What Is Polycystic Ovary Syndrome (PCOS)?

During a normal menstrual cycle, eggs develop and are released into the fallopian tubes. In women with Polycystic ovary syndrome (PCOS), the correct hormones are not present for ovulation, leading to cysts in the ovaries. PCOS affects 1 in 10 women of childbearing age. PCOS is also a common and treatable cause of infertility.

What Is PCOS & Who Gets It?

Affecting five million US women, polycystic ovary syndrome, or PCOS is a common health condition caused by an imbalance of reproductive hormones. During a women’s monthly cycle, the ovaries make the egg released into the fallopian tubes and uterus for either implantation or menses. With PCOS, the egg does not develop as it should or is not released at all. PCOS can lead to irregular or missed periods with ovarian cysts (tiny fluid-filled sacs).

Nearly 70% of women with the condition do not know they have it. Many times, women discover the issue after they struggle to conceive. PCOS affects women of all backgrounds and ethnicities and is one of the most common causes of infertility. Though PCOS can affect any woman, Hispanic women appear to be at slightly great risk, with 13-14% suffering from the condition than 5% of caucasian women. Additionally, if you have a family history of PCOS or are obese, your odds of getting PCOS increase.

Though the condition is common, the causes of it are not entirely known. Medical experts believe that high levels of androgens or insulin may play a crucial role. Women with PCOS typically have more elevated androgen hormones, making ovulation difficult, leading to extra hair growth and acne. Insulin resistance is also common in women with PCOS and appears to contribute to the syndrome’s development.

Symptom Reduction & Treatment Options

There is no cure for PCOS, but you can manage the symptoms. A few ways to mitigate the symptoms include:

  • Losing weight
  • Exercising for at least 30 minutes three times per week
  • Drinking enough water
  • Avoiding sugary drinks
  • Eating more whole grains, walnuts, avocados, berries, spinach, and beans
  • Taking certain medications to slow hair growth and lessen acne

Losing weight with healthy eating habits and regular physical activity seems to be the most powerful way to relieve PCOS-related symptoms because it lowers your blood glucose levels, improves the way your body uses insulin, and helps your hormones reach normal levels.

Can I Still Get Pregnant?

Yes! Having PCOS does not mean you can’t get pregnant. PCOS is one of the most common but treatable causes of infertility in women. There are a few medical options that women can try:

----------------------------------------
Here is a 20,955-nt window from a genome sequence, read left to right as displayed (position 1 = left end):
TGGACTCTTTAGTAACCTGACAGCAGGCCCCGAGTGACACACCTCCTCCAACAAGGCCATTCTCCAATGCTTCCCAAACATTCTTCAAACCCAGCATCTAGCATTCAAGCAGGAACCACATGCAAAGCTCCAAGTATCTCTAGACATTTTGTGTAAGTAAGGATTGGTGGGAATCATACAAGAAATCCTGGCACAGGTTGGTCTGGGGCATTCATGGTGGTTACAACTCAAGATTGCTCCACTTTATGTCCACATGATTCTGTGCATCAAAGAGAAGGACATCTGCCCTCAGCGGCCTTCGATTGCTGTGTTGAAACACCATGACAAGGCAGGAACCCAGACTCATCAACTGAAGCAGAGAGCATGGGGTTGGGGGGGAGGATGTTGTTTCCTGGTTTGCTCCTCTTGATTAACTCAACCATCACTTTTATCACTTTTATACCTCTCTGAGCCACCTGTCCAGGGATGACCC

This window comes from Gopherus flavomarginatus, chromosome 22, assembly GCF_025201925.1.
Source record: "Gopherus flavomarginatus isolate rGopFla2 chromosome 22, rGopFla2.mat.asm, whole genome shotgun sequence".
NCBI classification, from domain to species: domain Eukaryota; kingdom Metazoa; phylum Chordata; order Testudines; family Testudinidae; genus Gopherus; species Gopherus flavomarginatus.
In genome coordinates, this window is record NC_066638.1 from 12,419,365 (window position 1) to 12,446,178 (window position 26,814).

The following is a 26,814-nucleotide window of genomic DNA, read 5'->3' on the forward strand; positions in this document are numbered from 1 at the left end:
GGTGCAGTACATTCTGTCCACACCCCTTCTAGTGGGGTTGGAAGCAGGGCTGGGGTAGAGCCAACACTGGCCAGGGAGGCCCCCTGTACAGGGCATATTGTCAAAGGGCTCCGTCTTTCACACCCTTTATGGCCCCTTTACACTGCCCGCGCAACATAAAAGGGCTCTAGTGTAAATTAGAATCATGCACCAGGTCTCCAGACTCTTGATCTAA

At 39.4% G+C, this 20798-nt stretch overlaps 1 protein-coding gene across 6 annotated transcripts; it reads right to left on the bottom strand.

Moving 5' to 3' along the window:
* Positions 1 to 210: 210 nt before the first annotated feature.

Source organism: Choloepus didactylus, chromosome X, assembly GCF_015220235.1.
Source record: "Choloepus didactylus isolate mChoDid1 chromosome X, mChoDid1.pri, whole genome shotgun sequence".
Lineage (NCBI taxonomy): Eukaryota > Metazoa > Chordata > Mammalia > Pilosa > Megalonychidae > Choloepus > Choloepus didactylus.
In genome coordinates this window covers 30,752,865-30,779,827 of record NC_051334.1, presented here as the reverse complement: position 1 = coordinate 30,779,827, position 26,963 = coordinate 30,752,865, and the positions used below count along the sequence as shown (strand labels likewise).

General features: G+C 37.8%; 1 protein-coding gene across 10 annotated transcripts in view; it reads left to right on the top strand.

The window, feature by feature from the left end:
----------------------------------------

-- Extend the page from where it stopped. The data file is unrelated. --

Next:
IUI (intrauterine insemination) can help women with PCOS become pregnant. During the IUI process, the physician will place sperm inside the uterus. The process is typically quick and painless though success rates hover around 10-20% and is only offered to those who ovulate infrequently. However, if, after three cycles of IUI, a woman cannot get pregnant, the next step would be IVF (in vitro-fertilization). When you begin IVF, your doctor prescribes a course of drugs for you to take to stimulate your ovaries into (hopefully) producing 8 to 15 mature eggs. The process can take three weeks or longer.

Lastly, PCOS can cause issues with the outer part of your ovaries, which makes ovulation even more difficult over time. If IUI or IVF weren’t successful your Doctor may recommend fertility surgery.

  • It may be time to visit your physician if you’ve missed periods and you’re not pregnant, you have unusual hair growth on your face and body, you have attempted to get pregnant for more than 12 months without success, or you have symptoms of diabetes. If you are diagnosed with PCOS, plan regular visits with your primary care doctor to check for diabetes, high blood pressure, and other possible complications.

Unfortunately, many US couples struggle to conceive, and infertility rates have increased across the board. While couples may seek medical help in the form of fertility treatments, IUI, IVF, egg and sperm donation, egg freezing, and surrogacy, these treatments are costly and come with no guarantee of a successful pregnancy. 

At The Gift of Parenthood organization, we hope to increase awareness and treatment of PCOS. We strive to help couples and individuals struggling with infertility achieve their dreams of becoming parents through fertility assistance grants ranging from $1,000 to $16,000, available four times a year. 

Will you be our next grant recipient? Apply today.

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